Geographic map visualization requires coded data from combined categories. For example, to create a map from zipcode data, you need to first summarize the zipcode data into a larger units like counties or states.
This article describes how you can automatically combine smaller geographic categories like zipcodes or postal codes into larger ones like regions or states. See How to Create a Geographic Map for instructions on how to create a geographic map from the coded data.
A dataset which contains geographic variables.
Currently, the regions that are supported are:
Options are also available if the user has data from two adjacent regions (e.g. if doing a multi-country study):
United States and Canada
Europe (inluding UK)
Australia and New Zealand
The output can be one of several different geographic designations, including states, provinces, regions, counties, countries, and these depend on the way each of the regions define their geographic levels.
Use Case 1 - Combining zip codes, post codes, and other unambiguous geographies like state
When the input variable the user has selected is not ambiguous, they just need to run the option from the menu. There are some geographic names, like cities, which are ambiguous (they can refer to more than one place) and for this, see the next option.
In this example, we will combine UK Postcodes into Counties
- Select the variable you want to aggregate (in this case postcode) and click the plus sign to right of the variable
- From the Insert Variable(s) menu, select Ready Made New Variables > Automatically Combine Categories > By Geography > United Kingdom > To Counties.
The results are as follows:
( As an alternative, select Anything > Data > Variables > New > Ready Made New Variables > Automatically Combine Categories > By Geography > United Kingdom > To Counties)
- To view the results, drag the original variable and the new variable onto the same page.
- At this point, you might decide that the counties aren't very useful and iyou would prefer regions instead. To do so, select the new variable you created from the Data Sets tree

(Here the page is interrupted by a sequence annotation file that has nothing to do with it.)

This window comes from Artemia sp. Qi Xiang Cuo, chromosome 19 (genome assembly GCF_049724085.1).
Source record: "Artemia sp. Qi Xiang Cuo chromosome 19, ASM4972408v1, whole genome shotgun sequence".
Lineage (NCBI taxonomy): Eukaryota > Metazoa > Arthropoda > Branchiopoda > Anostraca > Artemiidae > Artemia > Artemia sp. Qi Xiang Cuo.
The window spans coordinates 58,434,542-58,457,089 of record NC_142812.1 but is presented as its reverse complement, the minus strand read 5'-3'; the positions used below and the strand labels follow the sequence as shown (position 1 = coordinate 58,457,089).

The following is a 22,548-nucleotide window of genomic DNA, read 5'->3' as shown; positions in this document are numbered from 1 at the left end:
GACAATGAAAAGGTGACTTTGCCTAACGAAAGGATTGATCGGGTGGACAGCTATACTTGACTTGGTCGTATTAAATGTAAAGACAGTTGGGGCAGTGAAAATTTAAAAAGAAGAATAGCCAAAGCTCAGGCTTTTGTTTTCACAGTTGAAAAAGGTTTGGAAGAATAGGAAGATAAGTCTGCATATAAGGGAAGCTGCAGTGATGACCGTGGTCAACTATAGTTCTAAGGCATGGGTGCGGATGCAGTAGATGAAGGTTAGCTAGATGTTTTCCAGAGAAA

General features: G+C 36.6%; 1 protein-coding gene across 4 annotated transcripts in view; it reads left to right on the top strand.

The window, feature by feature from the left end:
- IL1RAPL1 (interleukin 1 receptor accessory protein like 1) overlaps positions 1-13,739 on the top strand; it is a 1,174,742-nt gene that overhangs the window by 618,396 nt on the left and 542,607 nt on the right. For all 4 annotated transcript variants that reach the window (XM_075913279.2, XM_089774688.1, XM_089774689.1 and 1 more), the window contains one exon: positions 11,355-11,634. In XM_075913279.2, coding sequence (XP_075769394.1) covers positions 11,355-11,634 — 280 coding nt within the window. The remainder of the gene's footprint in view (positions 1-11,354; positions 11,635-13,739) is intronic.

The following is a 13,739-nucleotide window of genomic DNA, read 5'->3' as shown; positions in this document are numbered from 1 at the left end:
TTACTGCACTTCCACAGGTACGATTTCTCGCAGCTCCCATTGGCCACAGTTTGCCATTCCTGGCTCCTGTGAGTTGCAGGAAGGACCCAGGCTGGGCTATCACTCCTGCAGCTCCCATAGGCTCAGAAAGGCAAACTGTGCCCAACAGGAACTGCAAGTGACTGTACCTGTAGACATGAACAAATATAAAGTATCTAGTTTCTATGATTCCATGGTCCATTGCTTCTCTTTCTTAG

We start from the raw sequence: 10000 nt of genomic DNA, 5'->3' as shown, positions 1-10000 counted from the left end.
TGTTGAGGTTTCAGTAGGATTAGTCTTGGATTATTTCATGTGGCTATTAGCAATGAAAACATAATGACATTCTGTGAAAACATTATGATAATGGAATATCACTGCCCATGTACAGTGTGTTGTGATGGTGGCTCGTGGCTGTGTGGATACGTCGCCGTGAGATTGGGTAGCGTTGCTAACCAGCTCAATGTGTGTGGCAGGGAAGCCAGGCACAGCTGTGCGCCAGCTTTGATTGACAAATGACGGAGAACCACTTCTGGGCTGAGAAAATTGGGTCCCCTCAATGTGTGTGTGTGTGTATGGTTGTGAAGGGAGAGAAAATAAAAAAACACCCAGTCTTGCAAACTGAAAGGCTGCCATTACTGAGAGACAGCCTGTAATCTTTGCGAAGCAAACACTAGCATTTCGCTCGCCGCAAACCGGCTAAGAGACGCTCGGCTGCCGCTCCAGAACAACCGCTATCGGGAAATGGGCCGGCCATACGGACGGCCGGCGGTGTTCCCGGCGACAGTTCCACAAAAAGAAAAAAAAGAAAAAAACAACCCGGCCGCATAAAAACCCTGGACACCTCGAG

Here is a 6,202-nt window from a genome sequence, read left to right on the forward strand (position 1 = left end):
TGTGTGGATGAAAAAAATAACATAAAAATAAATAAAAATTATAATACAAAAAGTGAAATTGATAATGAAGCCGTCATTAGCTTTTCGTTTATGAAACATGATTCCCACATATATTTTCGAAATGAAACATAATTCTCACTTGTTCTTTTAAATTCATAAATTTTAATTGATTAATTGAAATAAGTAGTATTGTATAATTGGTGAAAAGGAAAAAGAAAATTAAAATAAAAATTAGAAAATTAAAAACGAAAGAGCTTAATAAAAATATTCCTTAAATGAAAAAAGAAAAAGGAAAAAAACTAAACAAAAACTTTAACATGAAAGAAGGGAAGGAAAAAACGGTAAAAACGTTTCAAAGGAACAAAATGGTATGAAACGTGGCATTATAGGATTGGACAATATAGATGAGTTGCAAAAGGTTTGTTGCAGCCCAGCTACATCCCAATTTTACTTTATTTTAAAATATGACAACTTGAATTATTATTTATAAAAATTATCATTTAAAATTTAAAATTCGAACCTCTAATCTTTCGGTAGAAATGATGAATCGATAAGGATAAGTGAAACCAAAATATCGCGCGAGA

- In Object Inspector, select Inputs > Automatically Combine Categories > Output geograpic type menu,
- Change the selection to Region. There are other possible selections as well.
The resuls are as follows:
Use Case 2 - Combining ambiguous place names
Some geographic names can refer to more than one place. For example there are multiple places called “Brooklyn” in the United States. It is impossible for the software to know exactly which “Brooklyn” is which unless the user provides some additional, unambiguous information. For example, if combining place names from the US into counties, the user could supply an additional variable telling us what State each place is in. Then the places could be mapped to counties. The feature will detect if there is ambiguity in the data the user has selected, and it will prompt the user to select an additional variable to disambiguate the places.
For example, assume you want to combine United States cities into counties.
- Select city from the Data Sets tree and click the plus sign to right of the variable
- From the Insert Variable(s) menu, select Ready Made New Variables > Automatically Combine Categories > By Geography > United States> To Counties.
- Click Yes.
- Click State:State and then OK. This information will be used to help it identify the correct location for each city in cases of ambiguity.
The results are as follows:
Use Case 3 - World Region
The World section of the menu is not limited to any specific region or country, but it is limited in the type of data it can use.
The World section can map either:
A pair of latitude/longitude variables
A single variable containing IP adresses
into either the Country that corresponds to that data point, or the State or Province.
- Select both latitude and longitude from the Data Sets tree and click the plus sign to right of the variables
- From the Insert Variable(s) menu, select Ready Made New Variables > Automatically Combine Categories > By Geography > World> To States/Provinces.